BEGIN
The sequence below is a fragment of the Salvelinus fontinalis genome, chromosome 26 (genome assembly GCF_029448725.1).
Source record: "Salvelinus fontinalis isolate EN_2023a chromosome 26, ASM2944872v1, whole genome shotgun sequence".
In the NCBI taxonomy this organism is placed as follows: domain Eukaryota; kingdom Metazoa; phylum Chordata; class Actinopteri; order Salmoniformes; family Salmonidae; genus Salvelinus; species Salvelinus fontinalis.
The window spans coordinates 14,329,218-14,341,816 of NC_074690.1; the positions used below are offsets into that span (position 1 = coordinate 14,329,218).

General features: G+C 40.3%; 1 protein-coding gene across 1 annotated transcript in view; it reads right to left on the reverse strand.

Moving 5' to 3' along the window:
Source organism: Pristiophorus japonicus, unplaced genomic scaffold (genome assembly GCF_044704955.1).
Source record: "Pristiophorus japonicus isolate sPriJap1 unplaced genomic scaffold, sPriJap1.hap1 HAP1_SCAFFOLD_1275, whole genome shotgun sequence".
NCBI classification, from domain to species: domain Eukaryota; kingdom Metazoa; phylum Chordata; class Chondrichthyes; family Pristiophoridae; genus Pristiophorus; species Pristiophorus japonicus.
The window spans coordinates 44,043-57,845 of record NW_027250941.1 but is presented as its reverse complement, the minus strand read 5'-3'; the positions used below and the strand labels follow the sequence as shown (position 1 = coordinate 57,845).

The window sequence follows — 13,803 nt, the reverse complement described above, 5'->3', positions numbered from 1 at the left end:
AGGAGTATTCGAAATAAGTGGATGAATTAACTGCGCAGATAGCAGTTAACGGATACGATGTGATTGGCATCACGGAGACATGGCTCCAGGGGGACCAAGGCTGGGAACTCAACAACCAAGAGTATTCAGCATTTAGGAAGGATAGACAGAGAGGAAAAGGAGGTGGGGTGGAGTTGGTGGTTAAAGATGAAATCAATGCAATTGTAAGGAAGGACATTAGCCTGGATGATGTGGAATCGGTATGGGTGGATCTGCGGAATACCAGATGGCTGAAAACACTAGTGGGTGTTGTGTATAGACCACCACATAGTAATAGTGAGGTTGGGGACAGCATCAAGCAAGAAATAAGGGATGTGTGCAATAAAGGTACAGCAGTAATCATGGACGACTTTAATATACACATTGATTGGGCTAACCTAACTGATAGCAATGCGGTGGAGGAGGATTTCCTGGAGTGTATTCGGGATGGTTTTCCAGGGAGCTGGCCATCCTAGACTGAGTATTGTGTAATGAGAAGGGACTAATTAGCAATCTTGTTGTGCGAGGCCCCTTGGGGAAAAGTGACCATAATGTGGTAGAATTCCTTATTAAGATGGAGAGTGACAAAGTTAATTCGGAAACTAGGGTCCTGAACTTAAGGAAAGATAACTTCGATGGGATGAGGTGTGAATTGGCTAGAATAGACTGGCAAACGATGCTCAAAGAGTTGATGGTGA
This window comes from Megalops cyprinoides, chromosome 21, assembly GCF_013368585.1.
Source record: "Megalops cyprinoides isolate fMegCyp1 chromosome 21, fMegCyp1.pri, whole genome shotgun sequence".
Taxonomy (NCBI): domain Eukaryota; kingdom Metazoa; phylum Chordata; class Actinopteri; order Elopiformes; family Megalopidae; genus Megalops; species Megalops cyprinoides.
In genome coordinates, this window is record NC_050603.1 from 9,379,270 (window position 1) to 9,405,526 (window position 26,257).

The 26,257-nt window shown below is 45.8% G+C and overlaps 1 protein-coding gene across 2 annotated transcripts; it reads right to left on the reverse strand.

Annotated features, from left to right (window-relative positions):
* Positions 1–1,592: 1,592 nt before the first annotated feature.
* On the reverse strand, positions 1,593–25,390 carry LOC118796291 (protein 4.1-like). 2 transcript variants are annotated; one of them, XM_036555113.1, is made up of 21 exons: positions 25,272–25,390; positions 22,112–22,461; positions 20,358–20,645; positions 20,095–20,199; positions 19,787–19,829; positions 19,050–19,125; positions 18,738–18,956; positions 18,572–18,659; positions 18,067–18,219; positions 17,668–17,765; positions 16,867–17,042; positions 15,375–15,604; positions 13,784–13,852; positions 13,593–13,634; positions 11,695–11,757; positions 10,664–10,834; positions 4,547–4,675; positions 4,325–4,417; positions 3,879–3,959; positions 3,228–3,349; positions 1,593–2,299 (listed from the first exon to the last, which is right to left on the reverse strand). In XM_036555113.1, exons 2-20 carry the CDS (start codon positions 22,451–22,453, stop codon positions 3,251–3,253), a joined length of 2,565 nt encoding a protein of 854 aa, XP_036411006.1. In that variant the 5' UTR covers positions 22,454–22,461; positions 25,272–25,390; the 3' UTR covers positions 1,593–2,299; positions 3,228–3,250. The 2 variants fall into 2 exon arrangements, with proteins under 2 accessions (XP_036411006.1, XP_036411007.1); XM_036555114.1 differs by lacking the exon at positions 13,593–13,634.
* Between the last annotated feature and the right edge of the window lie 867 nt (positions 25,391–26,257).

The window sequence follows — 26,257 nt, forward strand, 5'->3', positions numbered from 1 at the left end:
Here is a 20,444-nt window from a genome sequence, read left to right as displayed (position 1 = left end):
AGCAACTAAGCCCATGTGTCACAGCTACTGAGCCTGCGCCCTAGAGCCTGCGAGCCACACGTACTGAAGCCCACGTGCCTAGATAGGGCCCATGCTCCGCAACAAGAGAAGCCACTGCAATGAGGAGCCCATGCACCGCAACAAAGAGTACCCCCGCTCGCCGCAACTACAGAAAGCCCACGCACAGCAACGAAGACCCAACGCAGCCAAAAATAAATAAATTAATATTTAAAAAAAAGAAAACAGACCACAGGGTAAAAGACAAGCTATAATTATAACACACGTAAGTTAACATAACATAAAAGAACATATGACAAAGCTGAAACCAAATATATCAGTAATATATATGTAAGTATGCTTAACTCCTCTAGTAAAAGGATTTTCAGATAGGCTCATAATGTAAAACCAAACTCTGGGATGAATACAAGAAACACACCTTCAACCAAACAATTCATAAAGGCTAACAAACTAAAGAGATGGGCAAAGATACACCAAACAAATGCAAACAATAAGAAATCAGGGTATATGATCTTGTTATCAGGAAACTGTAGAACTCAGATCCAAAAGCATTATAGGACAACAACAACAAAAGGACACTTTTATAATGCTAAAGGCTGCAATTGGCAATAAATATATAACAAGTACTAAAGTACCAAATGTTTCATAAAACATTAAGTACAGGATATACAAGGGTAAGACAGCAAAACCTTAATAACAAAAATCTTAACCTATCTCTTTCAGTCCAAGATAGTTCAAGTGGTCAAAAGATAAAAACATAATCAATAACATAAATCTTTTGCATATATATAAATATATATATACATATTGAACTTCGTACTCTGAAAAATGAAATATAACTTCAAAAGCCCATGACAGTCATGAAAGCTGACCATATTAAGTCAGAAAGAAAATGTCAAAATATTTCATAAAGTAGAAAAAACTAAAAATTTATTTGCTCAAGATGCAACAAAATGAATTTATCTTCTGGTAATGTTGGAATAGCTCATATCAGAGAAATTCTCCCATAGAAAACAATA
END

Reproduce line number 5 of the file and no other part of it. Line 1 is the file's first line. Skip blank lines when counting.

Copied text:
General features: G+C 40.3%; 1 protein-coding gene across 1 annotated transcript in view; it reads right to left on the reverse strand.